Some raw peppers just don’t freeze well, no matter what the Interweb says. This occurred to me as I was squishing the moisture out of some defrosted aji amarillos, a thumb-length, orangey-yellow variety that’s hard to buy fresh in the Washington area.
I like to grab different peppers when I’m grocery shopping, because it increases my cooking options tenfold. There’s a good range of varieties at Asian and Latino markets, where they are cheap but often packaged by the small mound. That’s when I offload to friends, Costco-style (“need a 12-ounce jar of dried basil, Susan?”) or find room in the deep freeze.
I hardly ever use an entire bell pepper; finding modest-sized ones is becoming as tricky as tracking down the elusive small shallot. Cut bells last up to a week in the refrigerator, and that’s where I keep them to retain any of their crispness, because they are 92 percent water and won’t bounce back from zero-degree storage. By the way, did you know that purple ones have the same tang as the greens? Another fun fact: Not all green bell peppers will turn into red or other colors, and not all bell peppers start off green.
Freezing sweet or mild or bell peppers involves simple steps: Remove the stems, seeds and membranes; cut them as you like, then spread on a tray so they’re not touching each other; freeze till firm, then transfer to a freezer-safe zip-top bag with all the air pressed out or to a vacuum-sealed bag.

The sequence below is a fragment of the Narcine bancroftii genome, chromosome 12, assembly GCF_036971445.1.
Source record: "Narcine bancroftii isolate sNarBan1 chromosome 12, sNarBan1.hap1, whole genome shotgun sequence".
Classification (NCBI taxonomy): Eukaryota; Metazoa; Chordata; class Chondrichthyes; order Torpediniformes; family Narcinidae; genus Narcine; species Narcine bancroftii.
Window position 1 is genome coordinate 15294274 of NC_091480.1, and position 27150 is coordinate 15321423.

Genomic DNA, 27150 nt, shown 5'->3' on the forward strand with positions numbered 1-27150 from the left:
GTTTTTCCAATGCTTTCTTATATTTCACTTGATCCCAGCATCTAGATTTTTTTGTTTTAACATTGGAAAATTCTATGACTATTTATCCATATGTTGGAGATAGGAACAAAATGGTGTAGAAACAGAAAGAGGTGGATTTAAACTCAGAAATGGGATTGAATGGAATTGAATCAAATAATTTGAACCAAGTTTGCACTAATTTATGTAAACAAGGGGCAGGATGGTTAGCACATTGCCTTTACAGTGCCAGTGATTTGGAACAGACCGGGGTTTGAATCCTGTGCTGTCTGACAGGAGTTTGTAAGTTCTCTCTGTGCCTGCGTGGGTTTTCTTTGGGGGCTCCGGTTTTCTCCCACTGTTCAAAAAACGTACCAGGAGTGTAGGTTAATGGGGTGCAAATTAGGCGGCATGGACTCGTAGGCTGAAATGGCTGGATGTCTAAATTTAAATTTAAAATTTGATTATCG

Hot peppers such as small jalapenos, serranos, habaneros, Thai/bird’s-eye and cayennes are better left whole. The good news here is that, especially once they’re cut, their skins will most likely slip off with the same ease as though they’d been charred and steamed. That’s what happens with the frozen aji amarillos, too.
Can we offer a few pepper preparations? You bet. But first . . . .
Readers are on the pizza trail, making two of the three Midwestern pies among the most-viewed options in our Recipe Finder:
1. Quad Cities-Style Pizza. Malt syrup, bread flour and dried seasonings give this pie’s crust a deep flavor and satisfying chew.
2. Dorie Greenspan’s Mediterranean Yogurt Cake. A sunny and easy loaf pan cake.
3. Detroit-Style Pizza. Buttery-tasting, with crisped edges.
4. African Soul Fried Rice. Michael Twitty’s colorful side or main dish is flavored with an African spice.
Get those peppers out of the freezer and make . . . .